HARTINGTON — A Cedar County man serving time in prison for the murder of a Coleridge woman could be eligible for parole this year.
James Forsberg, 84, was sentenced in January 1995, to 50 years in prison for Second Degree Murder in the death of Ellen Gray.
The Good Time law makes him eligible for parole as of Jan. 23, 2019. He is currently serving his sentence in the Tecumseh State Correctional Institution.
Forsberg was convicted of intentionally running down Ellen Gray with his pickup truck Jan. 20, 1994, in downtown Coleridge.
The rural Coleridge farmer was no stranger to the Cedar County Courthouse.
He was accused of killing his daughter in 1987 and endured a three-month trial. Eventually, the court acquitted him of all charges related to that incident.
Dept. of Parole spokesman Rhonda Medley said a Parole Review for Forsberg has been scheduled for Jan. 18.
Medley said this is a closed hearing in which Parole Board members meet to discuss Forsberg, the programming he has been taking and if he would be a good candidate for parole.
Layne Gissler, vice chairman of the Parole Board, said state statute calls for the review of offenders up to three years prior to their expected parole eligibility date.
Forsberg had such a closed-door hearing in 2017, but it was determined at that time, that he should remain incarcerated.
Gissler said if it is decided at this month’s hearing that Forsberg would make a good candidate for parole, then a public parole hearing would be set. That hearing could be scheduled for as early as February in Tecumseh, he said.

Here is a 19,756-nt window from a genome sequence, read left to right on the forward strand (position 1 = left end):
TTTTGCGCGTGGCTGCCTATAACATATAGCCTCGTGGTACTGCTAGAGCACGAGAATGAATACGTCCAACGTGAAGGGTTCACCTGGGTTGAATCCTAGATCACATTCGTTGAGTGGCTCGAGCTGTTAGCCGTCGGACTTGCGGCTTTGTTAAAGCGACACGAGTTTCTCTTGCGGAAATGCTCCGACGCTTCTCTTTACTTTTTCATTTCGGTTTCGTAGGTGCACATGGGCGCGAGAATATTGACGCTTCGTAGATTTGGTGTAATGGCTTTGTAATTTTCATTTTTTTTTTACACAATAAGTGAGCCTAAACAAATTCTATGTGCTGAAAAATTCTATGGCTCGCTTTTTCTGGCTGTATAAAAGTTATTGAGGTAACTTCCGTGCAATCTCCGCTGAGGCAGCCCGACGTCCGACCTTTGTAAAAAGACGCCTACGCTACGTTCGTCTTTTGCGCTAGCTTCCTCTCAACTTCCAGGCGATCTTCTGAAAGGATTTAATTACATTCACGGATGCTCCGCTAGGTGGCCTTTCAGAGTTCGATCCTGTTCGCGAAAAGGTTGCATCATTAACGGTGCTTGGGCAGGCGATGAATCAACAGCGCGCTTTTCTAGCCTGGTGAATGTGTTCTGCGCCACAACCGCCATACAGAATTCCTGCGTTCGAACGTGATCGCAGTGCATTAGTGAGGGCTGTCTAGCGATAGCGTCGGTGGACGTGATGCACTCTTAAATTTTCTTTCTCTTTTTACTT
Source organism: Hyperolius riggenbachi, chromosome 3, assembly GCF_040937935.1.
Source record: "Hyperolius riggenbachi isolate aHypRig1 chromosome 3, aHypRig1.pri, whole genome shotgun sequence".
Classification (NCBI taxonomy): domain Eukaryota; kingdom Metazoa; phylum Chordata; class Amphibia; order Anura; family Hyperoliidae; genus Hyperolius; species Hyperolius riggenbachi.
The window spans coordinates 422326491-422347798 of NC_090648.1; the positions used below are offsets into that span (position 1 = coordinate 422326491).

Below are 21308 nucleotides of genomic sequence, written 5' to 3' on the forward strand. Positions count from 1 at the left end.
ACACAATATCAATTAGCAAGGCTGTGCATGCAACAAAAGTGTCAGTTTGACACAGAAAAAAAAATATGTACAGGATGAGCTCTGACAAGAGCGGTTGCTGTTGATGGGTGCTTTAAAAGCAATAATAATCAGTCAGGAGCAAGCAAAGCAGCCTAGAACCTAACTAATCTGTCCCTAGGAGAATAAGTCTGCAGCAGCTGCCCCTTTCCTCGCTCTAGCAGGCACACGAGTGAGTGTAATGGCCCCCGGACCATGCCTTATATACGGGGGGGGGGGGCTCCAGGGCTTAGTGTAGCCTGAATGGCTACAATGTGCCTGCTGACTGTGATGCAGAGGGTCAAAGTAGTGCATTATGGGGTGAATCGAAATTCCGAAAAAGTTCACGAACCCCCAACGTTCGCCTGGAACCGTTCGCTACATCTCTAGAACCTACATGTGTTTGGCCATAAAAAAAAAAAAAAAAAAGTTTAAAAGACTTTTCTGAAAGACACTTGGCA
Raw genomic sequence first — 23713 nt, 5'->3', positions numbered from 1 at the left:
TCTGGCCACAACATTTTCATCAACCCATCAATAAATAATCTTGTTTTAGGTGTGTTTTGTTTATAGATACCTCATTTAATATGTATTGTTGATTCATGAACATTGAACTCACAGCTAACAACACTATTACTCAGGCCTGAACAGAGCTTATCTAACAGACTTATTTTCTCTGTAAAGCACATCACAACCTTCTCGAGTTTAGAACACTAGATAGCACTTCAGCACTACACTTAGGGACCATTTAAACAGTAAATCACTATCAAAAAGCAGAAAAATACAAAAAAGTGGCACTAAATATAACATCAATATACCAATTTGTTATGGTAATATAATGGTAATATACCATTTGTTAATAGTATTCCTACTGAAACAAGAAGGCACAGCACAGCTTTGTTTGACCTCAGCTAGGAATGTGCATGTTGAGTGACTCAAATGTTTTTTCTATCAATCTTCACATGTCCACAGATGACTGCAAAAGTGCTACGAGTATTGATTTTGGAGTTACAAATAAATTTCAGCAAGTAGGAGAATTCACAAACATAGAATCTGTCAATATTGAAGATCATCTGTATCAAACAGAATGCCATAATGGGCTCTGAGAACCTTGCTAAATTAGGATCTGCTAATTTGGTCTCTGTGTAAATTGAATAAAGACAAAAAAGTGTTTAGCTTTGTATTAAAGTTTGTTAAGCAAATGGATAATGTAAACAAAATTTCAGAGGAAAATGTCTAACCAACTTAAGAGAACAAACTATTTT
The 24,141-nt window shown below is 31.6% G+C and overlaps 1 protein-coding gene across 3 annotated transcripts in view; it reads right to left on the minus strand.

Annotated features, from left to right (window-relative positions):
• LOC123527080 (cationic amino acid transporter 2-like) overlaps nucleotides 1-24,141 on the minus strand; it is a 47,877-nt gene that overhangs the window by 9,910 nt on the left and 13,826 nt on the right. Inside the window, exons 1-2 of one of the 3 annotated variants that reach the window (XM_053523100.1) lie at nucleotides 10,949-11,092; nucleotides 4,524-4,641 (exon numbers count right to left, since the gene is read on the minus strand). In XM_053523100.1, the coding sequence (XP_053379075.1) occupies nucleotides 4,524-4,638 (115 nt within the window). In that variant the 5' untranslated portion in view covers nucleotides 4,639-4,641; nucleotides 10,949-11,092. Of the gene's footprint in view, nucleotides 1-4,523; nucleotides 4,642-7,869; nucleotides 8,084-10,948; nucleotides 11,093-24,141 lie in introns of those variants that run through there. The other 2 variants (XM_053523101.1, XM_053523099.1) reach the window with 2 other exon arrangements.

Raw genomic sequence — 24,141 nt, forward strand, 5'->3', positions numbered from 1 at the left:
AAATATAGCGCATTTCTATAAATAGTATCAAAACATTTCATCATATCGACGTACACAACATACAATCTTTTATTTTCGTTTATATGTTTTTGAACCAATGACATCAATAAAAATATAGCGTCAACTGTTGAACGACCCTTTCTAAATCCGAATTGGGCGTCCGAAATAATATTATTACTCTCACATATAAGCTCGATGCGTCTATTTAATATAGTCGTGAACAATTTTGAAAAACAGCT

“Our expectations are that they are behaving well in prison,” he said.
Besides the offender’s prison history, the nature of the crime and a decision as to whether that individual would be a threat to society are also taken into consideration during the closed-door hearing, Gissler said
“If we think that he is a candidate for parole, and that is a big, big if, then a parole hearing is scheduled for at least 30 days later,” he said.
A 30-day notice is required before parole hearings so the Parole Board has time to get public notices about such a hearing in area newspapers, Gissler said.
State statutes mandate the five-member Parole Board has the responsibility of determining the time of release on parole,
Gissler said that if at any time people are opposed to or want to show support for someone’s parole, they can send a letter to the State Parole Board making sure their opinions are known.
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